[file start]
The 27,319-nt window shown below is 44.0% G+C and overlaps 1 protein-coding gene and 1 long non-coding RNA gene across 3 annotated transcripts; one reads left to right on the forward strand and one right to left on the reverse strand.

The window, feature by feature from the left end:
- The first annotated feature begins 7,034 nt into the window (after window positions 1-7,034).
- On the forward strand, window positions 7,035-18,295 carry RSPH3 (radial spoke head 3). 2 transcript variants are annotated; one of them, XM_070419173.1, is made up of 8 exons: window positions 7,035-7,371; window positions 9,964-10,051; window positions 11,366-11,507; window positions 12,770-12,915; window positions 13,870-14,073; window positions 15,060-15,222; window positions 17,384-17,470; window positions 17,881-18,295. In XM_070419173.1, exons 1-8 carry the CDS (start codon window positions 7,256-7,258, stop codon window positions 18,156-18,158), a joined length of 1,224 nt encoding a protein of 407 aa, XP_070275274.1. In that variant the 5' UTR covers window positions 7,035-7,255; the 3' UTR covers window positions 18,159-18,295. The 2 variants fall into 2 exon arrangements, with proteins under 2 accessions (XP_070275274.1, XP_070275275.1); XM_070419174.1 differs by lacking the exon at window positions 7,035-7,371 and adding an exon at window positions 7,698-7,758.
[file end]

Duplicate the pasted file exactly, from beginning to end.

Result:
The 27,319-nt window shown below is 44.0% G+C and overlaps 1 protein-coding gene and 1 long non-coding RNA gene across 3 annotated transcripts; one reads left to right on the forward strand and one right to left on the reverse strand.

The window, feature by feature from the left end:
- The first annotated feature begins 7,034 nt into the window (after window positions 1-7,034).
- On the forward strand, window positions 7,035-18,295 carry RSPH3 (radial spoke head 3). 2 transcript variants are annotated; one of them, XM_070419173.1, is made up of 8 exons: window positions 7,035-7,371; window positions 9,964-10,051; window positions 11,366-11,507; window positions 12,770-12,915; window positions 13,870-14,073; window positions 15,060-15,222; window positions 17,384-17,470; window positions 17,881-18,295. In XM_070419173.1, exons 1-8 carry the CDS (start codon window positions 7,256-7,258, stop codon window positions 18,156-18,158), a joined length of 1,224 nt encoding a protein of 407 aa, XP_070275274.1. In that variant the 5' UTR covers window positions 7,035-7,255; the 3' UTR covers window positions 18,159-18,295. The 2 variants fall into 2 exon arrangements, with proteins under 2 accessions (XP_070275274.1, XP_070275275.1); XM_070419174.1 differs by lacking the exon at window positions 7,035-7,371 and adding an exon at window positions 7,698-7,758.